Neurotization can have two different meanings: On the one hand, the term neurotization is used to describe the healing of a damaged peripheral nerve. On the other hand, it describes the surgical transfer of peripheral nerves in particular to another target structure. Neurotization is intended to restore nerve supply to denervated muscle or nerve cells or other organ tissues. For example, if the target area is a muscle, the neurotization is usually performed for functional improvement after paralysis of individual peripheral nerves in order to reactivate the paralyzed muscle.
Denervated skin areas can result from traumatic (accidents), surgical, infectious and other causes, such as reduced blood circulation, autoimmune diseases or tumor growth. In addition to loss of sensation, dysfunction of the autonomic nervous system is often observed: not infrequently, dry skin character is manifested by loss of sweat and sebaceous glands, pathological redness, and abnormal hair and nail growth. If an intact nerve with sensory and autonomic fiber qualities is introduced into the skin area, the dysfunctions can regress. If, on the other hand, the tissue remains denervated over a longer period of time, a so-called "atrophy" occurs, i.e. the corresponding tissue loses volume, cell count and especially functionality. After certain time intervals, the atrophy is irreversible.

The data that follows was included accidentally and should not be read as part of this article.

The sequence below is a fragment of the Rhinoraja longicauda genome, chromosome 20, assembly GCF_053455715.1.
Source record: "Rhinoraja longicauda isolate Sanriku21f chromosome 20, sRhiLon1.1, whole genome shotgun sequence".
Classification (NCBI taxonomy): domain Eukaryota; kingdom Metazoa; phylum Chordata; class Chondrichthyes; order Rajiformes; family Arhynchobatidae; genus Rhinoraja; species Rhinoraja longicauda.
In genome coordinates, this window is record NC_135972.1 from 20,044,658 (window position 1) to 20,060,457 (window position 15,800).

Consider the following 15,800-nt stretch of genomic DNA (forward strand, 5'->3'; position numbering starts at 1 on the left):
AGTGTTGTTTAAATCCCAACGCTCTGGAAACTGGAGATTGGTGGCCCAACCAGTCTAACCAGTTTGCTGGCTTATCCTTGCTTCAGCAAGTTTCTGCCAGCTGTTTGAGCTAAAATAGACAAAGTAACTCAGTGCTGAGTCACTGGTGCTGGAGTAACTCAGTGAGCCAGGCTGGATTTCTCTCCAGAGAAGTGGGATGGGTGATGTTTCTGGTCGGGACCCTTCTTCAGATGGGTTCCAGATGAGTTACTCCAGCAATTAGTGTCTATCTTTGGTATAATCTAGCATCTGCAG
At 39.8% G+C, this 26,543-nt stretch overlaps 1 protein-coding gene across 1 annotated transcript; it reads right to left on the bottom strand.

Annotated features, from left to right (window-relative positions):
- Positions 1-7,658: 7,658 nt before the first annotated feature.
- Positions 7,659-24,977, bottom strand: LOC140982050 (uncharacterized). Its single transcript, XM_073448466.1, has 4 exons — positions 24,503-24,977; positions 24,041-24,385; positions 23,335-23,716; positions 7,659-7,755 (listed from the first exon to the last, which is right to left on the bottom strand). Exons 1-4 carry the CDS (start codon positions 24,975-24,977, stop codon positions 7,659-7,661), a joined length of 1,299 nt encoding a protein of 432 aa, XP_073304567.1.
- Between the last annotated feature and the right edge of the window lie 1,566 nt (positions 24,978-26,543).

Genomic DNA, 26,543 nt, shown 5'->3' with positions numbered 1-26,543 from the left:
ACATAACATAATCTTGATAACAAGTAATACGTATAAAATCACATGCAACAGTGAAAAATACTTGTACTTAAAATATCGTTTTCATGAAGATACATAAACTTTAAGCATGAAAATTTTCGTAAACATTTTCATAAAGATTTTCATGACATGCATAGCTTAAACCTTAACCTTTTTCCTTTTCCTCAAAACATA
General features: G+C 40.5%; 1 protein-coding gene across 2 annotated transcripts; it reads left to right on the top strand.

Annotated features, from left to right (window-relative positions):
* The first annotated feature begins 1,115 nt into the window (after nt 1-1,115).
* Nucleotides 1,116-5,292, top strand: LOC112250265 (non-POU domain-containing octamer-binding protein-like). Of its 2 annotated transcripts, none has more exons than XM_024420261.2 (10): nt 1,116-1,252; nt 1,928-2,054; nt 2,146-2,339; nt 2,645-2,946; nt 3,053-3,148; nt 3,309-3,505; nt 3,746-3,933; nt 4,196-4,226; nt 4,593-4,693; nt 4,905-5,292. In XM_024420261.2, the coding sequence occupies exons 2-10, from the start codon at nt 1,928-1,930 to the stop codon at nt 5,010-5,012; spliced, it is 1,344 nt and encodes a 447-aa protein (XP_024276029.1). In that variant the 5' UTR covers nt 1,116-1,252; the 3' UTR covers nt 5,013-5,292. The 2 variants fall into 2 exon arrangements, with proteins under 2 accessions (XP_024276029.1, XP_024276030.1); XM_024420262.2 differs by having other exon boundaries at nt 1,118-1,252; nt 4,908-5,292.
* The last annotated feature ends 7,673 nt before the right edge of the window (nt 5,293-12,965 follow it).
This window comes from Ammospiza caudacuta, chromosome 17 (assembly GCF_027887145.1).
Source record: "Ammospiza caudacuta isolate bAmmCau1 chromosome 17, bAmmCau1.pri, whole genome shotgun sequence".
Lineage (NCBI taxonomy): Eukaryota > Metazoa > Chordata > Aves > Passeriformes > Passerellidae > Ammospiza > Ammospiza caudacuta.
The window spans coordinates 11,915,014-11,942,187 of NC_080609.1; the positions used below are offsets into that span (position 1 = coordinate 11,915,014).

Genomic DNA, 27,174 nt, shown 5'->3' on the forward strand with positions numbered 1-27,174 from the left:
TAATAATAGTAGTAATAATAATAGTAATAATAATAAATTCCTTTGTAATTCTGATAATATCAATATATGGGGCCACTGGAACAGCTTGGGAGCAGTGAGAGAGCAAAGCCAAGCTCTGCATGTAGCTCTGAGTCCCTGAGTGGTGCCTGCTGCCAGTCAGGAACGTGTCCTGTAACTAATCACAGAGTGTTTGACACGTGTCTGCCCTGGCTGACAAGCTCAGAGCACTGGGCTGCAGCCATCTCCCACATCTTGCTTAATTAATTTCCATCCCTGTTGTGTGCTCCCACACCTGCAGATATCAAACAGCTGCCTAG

In microsurgery, intact neighboring nerves are used to restore the function of lost (denervated) muscles. In most cases, only a small number of replacement nerves are required.
One speaks of a nerve transfer when nerve branches are relocated to denervated muscle nerves or directly to the muscles. If more distant donor veins are to be used for neurotization, they can be "extended" to the target area by an additional removal of nerve transplants (e.g. skin nerves from the lower leg). This is then referred to as neurotization through nerve transplantation. The nerve transplanter or the nerve graft, on the other hand, can in turn be applied to recipient nerves, z. of the denervated target muscle as an "indirect" neurotization or directly into the muscle. If muscle groups in the face are neuroticised to revive facial expression, this is called "facial resuscitation". In this case, the neurotization is used specifically to restore expressiveness.